On previous showings, children and young people have often acted as a highly enthusiastic conduit between the ADP and more reticent adults – peering in first, before dragging their parents over to share their discoveries. So, with Jimmy keen on the idea of young curators, a workshop was set up with him at the containers for a private view and discussion over pizza. At the planning session, they decided to offer badge-making, take photographs, ask people what they thought about the artwork, welcome people and give out leaflets, free tee-shirts and a specially designed poster Jimmy created for the event.
On the day, all were impressed by the enthusiasm and commitment shown by the young people, some of who had never been to an art gallery or been given the opportunity to be involved in anything like this before. They reported they had gained skills and knowledge from the experience, and have since shared information about ADP and the event with their families and community. This was all enhanced by the wider Power Up Ore event with local musicians and poets performing, free food for all, and the Heart of Hastings organisers rallying support for their vision of bottom-up development fuelled by people power.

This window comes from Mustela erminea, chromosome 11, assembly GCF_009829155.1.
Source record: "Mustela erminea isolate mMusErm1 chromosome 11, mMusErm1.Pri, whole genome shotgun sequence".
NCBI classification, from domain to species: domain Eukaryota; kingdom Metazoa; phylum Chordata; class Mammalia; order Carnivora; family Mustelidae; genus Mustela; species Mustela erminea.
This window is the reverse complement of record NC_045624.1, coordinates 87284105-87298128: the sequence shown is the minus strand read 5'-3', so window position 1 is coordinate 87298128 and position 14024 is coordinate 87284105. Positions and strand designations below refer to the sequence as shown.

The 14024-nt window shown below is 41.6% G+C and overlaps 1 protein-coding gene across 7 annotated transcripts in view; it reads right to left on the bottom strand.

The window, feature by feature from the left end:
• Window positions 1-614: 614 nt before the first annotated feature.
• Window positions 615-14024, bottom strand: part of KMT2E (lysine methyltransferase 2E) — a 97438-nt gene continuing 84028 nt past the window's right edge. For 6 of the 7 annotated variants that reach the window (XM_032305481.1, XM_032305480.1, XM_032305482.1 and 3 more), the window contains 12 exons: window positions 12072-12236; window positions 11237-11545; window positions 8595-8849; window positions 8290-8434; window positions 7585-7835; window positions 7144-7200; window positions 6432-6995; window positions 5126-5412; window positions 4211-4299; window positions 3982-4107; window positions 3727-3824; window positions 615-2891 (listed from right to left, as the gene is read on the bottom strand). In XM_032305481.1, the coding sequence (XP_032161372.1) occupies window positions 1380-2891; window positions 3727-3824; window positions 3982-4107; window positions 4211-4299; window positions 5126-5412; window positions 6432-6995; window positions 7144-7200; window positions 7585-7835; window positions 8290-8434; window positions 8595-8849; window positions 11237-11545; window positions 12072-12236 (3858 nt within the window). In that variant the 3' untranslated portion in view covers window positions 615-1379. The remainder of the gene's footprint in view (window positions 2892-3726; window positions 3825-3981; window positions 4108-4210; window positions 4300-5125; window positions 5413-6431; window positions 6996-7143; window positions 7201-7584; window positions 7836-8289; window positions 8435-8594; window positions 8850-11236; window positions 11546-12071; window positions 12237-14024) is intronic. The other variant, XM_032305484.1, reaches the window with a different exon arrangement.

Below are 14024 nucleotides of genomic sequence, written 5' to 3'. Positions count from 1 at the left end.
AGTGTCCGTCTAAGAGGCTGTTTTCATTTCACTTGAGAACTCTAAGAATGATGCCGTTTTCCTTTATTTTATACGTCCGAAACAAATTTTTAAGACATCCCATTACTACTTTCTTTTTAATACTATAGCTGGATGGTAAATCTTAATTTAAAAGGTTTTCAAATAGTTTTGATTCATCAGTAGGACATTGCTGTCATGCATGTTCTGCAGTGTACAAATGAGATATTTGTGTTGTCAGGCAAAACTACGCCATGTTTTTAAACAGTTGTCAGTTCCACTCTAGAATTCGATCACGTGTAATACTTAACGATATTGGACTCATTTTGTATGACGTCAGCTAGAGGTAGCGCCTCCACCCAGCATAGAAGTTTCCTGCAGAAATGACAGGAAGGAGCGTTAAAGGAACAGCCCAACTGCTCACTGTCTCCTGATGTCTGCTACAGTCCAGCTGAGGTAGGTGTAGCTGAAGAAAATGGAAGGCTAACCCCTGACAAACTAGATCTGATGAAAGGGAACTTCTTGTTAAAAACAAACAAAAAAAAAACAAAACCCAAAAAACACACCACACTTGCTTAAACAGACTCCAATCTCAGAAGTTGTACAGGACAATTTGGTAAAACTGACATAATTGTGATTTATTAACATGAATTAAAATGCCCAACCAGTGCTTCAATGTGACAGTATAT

What is proposed for the Ore site is truly progressive, participative, positive and inspirational, but of course its success is far from a foregone conclusion. Politics, money and reticent development agencies all stand in the way. The dedication and energy of those involved, along with growing local support, will hopefully prevail, and the presence of ADP there will hopefully be catalytic in its effect.
As one of our insightful young volunteers reported after the event – “Art makes a place creative and encourages people to be positive and achieve better things.”
With thanks to everyone at the Heart of Hastings Community Land Trust, all the Ore site volunteers, In2Play, Art of Regeneration, Hastings Borough Council (who funded the young people’s workshop), the Play Hastings team, and all the young curators. Top image: Thomas Mayer, all images courtesy L-13 Light Industrial Workshop.
Find out more about and support the plans for Ore Valley here
Find out more about the ADP Riot Tour here
Writer and editor based in New York.